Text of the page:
How To Connect to My Neighbors Wifi Without Password
Connecting your neighbor’s wifi network may be easier than you think and, conversely, your neighbor may think it’s easy to hack into your network. Since the police blame you for any activity that is happening on your Internet connection.
It is very important that your network’s wifi intruders are very important, so here are five ways to get into a neighbor’s network that could be used against you.
How To Connect to My Neighbors Wifi Without Password
#1-The open network
At the beginning of wifi, almost all networks were open networks, which meant that any wireless device could connect to them. This was very convenient because no configuration is needed to connect to an open network so you can share your Internet connection if needed.
Many routers, even today, are configured as open networks by default, so unless your neighbor has changed their settings, you may be able to immediately connect to their network. We might not want to get into the neighbors on the Internet, but sometimes it is there for the taking.
The only thing that prevents someone from connecting to an open network is that the range wifi routers usually have a range of only a few hundred feet (or less if too many walls are involved), so the network connection your neighbor can be difficult in rural areas or Some suburban areas where homes are far apart.
However, wifi hackers (sometimes called wardrivers) have long used directional antennas and signal amplifiers to overcome typical range limits. Although a consumer laptop and a consumer wifi router have a planned maximum range of about 500 feet (500 meters), hackers can use special (but inexpensive) equipment to connect to networks up to 20 miles away (30 kilometers).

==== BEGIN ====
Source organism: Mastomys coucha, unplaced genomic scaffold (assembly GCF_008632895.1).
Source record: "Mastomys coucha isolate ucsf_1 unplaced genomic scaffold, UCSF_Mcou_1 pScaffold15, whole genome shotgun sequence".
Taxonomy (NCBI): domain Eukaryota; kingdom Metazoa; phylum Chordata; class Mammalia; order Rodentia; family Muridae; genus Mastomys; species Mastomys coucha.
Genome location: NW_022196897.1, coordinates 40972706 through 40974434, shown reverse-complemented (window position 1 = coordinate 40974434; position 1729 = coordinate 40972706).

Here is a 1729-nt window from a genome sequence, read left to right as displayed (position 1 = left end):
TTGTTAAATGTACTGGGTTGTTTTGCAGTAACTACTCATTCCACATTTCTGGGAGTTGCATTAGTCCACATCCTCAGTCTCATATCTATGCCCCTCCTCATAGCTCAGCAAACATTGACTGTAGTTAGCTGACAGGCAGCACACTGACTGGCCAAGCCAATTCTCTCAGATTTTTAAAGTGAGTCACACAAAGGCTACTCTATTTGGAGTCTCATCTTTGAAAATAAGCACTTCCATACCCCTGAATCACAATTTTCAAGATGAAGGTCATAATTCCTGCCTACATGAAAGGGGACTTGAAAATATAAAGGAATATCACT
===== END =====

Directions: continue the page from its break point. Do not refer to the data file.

So, even if you live in the wilderness of Alaska, your neighbor might be able to hack your open wifi network.
#2-Wireless Encryption Protocol (WEP)
When the wifi routers came out for the first time, the manufacturers knew that some people would need security, so they added the wireless encryption protocol (WEP) that was supposed to prevent neighbors and other attackers from your network.
However, WEP was poorly designed and it turned out that anyone who could monitor your wireless communication for a few hours could break WEP.
Later, hackers discovered a way to send bad packets on your network that would make hacking WEP even faster, today a hacker using a free program and a standard laptop can hack a WEP connection into two to five minutes.
WEP is still installed on most routers, although it is rarely enabled by default. On older routers, this may be the only security option. It’s better than an open connection, but it should not be considered real security. (Use WPA2 instead if it is available on your router.)
#3-Wifi Protected Access (NPA) PIN
The replacement of WEP was WPA, which included several different protocols for additional flexibility. The two most commonly used protocols are pre-shared WPA keys (PSK) and WPA push button authentication.
Both remain secure. However, a third protocol was the PIN method, where you chose (or chose for yourself) a small pin of unique number that you could enter into the devices you want to connect to the network.
Hackers discovered that they could brute force the PIN code, that is, they could simply try each combination one by one until they found the correct PIN for your network.